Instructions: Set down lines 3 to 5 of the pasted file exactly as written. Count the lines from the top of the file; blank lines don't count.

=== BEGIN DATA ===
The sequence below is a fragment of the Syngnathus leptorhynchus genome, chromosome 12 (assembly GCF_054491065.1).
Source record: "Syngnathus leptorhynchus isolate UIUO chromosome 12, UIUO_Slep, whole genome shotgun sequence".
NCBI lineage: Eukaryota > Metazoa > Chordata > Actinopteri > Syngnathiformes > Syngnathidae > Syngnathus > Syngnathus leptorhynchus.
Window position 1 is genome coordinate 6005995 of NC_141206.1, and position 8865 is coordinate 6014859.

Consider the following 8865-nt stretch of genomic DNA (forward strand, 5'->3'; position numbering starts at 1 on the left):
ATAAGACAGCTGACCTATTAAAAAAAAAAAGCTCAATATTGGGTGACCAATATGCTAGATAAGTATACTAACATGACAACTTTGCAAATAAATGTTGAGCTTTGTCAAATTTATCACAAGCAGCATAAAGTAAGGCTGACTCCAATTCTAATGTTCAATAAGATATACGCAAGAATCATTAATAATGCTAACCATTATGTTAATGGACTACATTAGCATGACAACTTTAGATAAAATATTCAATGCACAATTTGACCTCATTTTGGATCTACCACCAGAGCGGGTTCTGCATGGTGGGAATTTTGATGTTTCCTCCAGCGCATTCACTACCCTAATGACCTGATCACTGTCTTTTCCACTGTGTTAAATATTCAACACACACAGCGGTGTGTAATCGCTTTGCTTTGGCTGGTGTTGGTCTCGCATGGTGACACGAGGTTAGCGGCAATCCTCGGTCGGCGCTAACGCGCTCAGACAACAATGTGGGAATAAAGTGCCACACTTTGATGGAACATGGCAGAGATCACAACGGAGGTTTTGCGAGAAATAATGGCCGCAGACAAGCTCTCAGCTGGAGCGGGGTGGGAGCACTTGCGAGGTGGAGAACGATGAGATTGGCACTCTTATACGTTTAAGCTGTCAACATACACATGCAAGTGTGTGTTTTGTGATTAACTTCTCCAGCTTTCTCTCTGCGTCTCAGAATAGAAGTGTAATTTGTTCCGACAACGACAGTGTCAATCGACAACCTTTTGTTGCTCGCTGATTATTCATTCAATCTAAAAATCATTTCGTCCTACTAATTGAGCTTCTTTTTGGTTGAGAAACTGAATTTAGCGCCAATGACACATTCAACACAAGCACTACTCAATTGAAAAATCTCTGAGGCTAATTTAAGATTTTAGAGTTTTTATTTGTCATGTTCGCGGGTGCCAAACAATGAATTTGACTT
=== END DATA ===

NCBI lineage: Eukaryota > Metazoa > Chordata > Actinopteri > Syngnathiformes > Syngnathidae > Syngnathus > Syngnathus leptorhynchus.
Window position 1 is genome coordinate 6005995 of NC_141206.1, and position 8865 is coordinate 6014859.

Consider the following 8865-nt stretch of genomic DNA (forward strand, 5'->3'; position numbering starts at 1 on the left):